The Q4 GDP Report: More Evidence That The Trump Boom Is MIA

Larry Kudlow was on bubblevision today spinning like a whirling dervish. The gist of his cheerleading was that “it’s working” and that today’s Q4 GDP report proved that the purported Trumpian Boom is alive and well.

Yes, and if dogs could whistle, the world would be a chorus!

So let us insist again that when it comes to short-run GDP movements, the figure to look at is real final sales. It’s the very same thing as real GDP except it removes the sometimes out-sized fluctuations in quarter-to-quarter inventory stocking and destocking, which over any meaningful period of time net to a wash.

Therefore, here are the numbers representing year-over-year real final sales change for the Donald’s first eight quarters and Barry’s last ten quarters. If you can find any acceleration in the trend over this four and one-half year period (Q2 2014 to Q4 2018), please send us your magnifying glass so that we can detect it, too.

To wit, the eight-quarter annualized growth rate for Trump is 2.64% compared to 2.47% during Obama’s last 10 quarters. And the one thing we do know is that 17 bps of difference is a rounding error, which as likely as not will be revised away entirely before the GDP numbers complete their nearly endless cycle of revisions and re-benchmarkings over the decade ahead.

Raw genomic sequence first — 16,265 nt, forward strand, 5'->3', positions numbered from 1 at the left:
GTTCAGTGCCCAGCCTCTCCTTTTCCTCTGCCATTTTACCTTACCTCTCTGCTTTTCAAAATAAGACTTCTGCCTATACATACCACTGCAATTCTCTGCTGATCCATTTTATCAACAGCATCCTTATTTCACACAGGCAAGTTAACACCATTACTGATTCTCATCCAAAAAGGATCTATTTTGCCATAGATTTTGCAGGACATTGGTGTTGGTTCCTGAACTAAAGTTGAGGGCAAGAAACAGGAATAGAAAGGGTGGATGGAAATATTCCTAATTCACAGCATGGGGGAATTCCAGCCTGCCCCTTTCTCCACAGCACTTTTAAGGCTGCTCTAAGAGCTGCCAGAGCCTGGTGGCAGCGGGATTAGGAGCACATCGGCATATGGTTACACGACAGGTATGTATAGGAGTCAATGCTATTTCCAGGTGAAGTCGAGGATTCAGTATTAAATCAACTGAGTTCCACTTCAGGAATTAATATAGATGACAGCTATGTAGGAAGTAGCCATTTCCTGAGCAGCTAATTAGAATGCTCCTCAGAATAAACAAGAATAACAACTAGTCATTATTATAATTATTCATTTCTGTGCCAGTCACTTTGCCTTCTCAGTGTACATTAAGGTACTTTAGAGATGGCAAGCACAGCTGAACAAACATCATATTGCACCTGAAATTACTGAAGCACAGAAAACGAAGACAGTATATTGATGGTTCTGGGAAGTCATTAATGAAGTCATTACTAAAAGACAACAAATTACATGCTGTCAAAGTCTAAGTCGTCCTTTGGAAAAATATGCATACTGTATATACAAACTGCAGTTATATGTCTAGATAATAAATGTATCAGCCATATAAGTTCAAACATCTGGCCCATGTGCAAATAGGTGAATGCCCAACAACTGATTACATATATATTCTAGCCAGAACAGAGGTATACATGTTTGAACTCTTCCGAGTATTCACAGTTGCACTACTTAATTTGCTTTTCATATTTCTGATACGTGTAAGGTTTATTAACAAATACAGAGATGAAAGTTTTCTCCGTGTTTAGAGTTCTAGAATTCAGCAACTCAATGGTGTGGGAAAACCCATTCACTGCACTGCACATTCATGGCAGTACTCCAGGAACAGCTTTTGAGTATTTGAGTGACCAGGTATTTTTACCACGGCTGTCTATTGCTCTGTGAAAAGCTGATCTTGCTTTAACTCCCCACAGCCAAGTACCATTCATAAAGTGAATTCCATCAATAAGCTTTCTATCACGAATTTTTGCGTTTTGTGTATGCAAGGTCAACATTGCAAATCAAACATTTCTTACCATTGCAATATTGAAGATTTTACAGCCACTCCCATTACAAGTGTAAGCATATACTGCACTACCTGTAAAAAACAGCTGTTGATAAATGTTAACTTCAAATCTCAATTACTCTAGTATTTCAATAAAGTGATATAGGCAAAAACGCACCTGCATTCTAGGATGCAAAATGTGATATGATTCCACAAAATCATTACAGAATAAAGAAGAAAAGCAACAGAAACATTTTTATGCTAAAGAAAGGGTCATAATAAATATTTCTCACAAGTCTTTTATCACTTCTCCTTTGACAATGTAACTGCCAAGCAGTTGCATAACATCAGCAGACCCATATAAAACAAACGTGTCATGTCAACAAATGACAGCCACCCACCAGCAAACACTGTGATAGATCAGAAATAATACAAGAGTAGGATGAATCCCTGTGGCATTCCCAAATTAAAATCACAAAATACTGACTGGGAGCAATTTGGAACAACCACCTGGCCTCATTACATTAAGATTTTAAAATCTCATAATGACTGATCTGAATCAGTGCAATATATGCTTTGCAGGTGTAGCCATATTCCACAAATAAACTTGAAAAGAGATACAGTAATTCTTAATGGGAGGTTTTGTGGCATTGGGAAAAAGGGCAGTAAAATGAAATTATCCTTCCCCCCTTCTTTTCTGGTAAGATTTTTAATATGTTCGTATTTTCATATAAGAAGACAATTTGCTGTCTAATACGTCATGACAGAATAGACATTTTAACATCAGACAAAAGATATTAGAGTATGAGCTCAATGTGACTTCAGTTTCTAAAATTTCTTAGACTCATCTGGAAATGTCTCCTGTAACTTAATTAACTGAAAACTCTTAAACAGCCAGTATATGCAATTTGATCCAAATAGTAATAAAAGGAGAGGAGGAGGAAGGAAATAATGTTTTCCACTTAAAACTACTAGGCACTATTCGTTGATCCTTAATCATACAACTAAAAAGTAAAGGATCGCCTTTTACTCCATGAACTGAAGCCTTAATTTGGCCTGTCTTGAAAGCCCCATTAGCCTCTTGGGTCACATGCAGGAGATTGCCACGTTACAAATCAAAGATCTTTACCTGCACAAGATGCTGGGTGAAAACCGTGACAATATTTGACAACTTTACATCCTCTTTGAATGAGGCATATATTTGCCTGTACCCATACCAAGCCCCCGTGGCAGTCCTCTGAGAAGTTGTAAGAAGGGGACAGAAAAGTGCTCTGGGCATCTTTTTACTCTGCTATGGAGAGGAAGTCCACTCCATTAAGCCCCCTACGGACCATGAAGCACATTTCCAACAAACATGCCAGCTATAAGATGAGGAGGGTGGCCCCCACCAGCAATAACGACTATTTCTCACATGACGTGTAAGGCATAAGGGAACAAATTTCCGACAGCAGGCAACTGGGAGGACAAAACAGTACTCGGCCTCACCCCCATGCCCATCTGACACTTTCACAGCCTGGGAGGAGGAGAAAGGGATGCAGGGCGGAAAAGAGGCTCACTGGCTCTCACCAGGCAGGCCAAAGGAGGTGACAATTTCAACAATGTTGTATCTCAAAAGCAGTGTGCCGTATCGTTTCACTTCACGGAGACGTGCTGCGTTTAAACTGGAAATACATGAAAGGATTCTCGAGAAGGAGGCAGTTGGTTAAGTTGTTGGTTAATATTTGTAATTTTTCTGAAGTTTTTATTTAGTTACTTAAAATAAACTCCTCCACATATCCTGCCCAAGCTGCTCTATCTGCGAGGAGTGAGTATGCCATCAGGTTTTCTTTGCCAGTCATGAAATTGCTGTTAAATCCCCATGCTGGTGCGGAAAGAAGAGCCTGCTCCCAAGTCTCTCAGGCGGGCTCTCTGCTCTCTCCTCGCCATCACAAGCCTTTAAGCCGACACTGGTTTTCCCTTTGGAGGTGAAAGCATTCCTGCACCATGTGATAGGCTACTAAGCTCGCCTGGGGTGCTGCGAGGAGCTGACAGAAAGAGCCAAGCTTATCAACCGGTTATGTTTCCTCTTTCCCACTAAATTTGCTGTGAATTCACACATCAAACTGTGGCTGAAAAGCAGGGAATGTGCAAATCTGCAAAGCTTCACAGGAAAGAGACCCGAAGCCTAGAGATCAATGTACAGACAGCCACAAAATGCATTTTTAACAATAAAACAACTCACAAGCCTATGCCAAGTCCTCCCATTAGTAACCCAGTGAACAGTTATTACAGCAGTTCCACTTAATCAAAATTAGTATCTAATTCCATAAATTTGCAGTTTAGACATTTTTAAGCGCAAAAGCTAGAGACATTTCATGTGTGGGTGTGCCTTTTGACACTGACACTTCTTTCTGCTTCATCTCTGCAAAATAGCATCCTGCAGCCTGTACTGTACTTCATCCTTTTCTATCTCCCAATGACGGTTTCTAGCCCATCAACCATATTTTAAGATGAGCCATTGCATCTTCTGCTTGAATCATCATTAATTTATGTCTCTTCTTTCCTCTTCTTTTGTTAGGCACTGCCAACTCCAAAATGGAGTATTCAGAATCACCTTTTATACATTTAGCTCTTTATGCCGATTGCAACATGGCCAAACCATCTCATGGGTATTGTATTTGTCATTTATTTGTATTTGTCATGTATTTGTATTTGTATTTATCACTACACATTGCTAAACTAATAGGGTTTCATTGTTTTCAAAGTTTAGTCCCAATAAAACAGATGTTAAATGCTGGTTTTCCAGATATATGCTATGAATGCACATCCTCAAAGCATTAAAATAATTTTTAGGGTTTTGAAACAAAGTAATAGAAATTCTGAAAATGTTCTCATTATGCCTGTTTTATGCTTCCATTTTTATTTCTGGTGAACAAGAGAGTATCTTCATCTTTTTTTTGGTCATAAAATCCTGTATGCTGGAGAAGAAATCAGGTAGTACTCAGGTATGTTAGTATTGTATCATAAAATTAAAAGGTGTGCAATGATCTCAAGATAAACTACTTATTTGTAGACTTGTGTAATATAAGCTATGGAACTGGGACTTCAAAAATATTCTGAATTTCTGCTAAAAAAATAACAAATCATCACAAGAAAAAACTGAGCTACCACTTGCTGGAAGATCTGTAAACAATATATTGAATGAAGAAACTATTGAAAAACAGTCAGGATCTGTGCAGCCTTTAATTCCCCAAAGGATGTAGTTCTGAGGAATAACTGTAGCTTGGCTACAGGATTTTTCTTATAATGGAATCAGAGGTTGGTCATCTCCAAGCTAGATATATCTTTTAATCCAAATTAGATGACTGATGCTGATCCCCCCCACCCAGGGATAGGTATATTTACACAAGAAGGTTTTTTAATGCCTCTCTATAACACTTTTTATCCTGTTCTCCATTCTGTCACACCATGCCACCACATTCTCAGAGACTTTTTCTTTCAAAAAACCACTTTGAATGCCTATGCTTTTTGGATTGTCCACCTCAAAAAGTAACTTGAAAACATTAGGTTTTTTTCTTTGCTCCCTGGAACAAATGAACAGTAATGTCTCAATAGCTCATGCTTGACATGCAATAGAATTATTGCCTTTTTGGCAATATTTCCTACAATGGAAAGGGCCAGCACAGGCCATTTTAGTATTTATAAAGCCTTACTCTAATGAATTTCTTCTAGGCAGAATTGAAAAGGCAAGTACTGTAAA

We also know that hitting Uncle Sam’s already overdrawn credit card for an extra $300 billion to fund the tax cut and $200 billion to fund huge increases for defense, domestic pork and disaster relief this year (on top of the $700 billion deficit which Trump inherited) didn’t move the needle enough to be detected by the naked eye.

That is, real final sales during the four quarters ending in Q4 2017—before the tax cut and most of the deregulatory steps were effective—grew by 2.59%. Yet the four-quarter gain for Q4 2018 reported this morning was just 2.69%.

So you could say, congratulations, Donald! You borrowed an extra one-half trillion dollars last year and got 10 bps of growth to show for it.

We also know that neither the 2017 growth rate (2.59%) or 2018’s rate (2.69%) have any resemblance to a boom.

Back in the day, we actually witnessed one during the 90-month recovery cycle of the Reagan-Bush era, when real final sales grew at a 4.2% annualized rate after the recession ended in Q4 1982. And even that one paled somewhat relative to the 105 month expansion of the 1960s, when the growth rate averaged 4.7% per annum.

Needless to say, the one similarity is that both LBJ’s “guns and butter” boom and the Gipper’s Morning in America breakout were fueled by a huge increases in the Federal deficit. That is, they were not sustainable and to some considerable degree involved stealing growth from the future.